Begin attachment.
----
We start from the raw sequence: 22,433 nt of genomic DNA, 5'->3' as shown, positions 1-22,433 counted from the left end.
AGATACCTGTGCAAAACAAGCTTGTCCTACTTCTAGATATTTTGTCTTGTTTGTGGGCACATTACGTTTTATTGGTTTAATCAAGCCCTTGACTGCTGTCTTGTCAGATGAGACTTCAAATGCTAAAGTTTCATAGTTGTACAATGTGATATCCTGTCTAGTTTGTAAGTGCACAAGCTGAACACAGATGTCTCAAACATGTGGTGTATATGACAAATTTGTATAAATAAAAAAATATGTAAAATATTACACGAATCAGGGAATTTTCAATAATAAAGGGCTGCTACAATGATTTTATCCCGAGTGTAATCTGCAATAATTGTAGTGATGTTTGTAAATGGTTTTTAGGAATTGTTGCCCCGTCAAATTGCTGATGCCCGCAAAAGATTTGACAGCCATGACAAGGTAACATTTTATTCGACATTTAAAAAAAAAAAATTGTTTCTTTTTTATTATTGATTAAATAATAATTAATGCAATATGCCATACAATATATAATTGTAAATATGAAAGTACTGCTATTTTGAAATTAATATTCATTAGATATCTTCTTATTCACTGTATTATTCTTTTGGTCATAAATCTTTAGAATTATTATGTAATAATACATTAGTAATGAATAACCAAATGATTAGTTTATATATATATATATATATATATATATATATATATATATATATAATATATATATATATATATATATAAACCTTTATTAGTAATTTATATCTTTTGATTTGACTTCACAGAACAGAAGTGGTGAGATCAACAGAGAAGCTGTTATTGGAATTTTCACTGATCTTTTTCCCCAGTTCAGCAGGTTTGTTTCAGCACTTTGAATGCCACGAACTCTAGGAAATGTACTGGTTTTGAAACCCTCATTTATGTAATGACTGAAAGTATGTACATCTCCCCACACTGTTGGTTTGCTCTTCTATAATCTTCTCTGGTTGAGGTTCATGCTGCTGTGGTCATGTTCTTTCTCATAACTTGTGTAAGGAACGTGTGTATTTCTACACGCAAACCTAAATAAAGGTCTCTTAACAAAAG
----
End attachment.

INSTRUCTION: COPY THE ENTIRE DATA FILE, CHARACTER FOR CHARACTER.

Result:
We start from the raw sequence: 22,433 nt of genomic DNA, 5'->3' as shown, positions 1-22,433 counted from the left end.
AGATACCTGTGCAAAACAAGCTTGTCCTACTTCTAGATATTTTGTCTTGTTTGTGGGCACATTACGTTTTATTGGTTTAATCAAGCCCTTGACTGCTGTCTTGTCAGATGAGACTTCAAATGCTAAAGTTTCATAGTTGTACAATGTGATATCCTGTCTAGTTTGTAAGTGCACAAGCTGAACACAGATGTCTCAAACATGTGGTGTATATGACAAATTTGTATAAATAAAAAAATATGTAAAATATTACACGAATCAGGGAATTTTCAATAATAAAGGGCTGCTACAATGATTTTATCCCGAGTGTAATCTGCAATAATTGTAGTGATGTTTGTAAATGGTTTTTAGGAATTGTTGCCCCGTCAAATTGCTGATGCCCGCAAAAGATTTGACAGCCATGACAAGGTAACATTTTATTCGACATTTAAAAAAAAAAAATTGTTTCTTTTTTATTATTGATTAAATAATAATTAATGCAATATGCCATACAATATATAATTGTAAATATGAAAGTACTGCTATTTTGAAATTAATATTCATTAGATATCTTCTTATTCACTGTATTATTCTTTTGGTCATAAATCTTTAGAATTATTATGTAATAATACATTAGTAATGAATAACCAAATGATTAGTTTATATATATATATATATATATATATATATATATATATATATATAATATATATATATATATATATATAAACCTTTATTAGTAATTTATATCTTTTGATTTGACTTCACAGAACAGAAGTGGTGAGATCAACAGAGAAGCTGTTATTGGAATTTTCACTGATCTTTTTCCCCAGTTCAGCAGGTTTGTTTCAGCACTTTGAATGCCACGAACTCTAGGAAATGTACTGGTTTTGAAACCCTCATTTATGTAATGACTGAAAGTATGTACATCTCCCCACACTGTTGGTTTGCTCTTCTATAATCTTCTCTGGTTGAGGTTCATGCTGCTGTGGTCATGTTCTTTCTCATAACTTGTGTAAGGAACGTGTGTATTTCTACACGCAAACCTAAATAAAGGTCTCTTAACAAAAG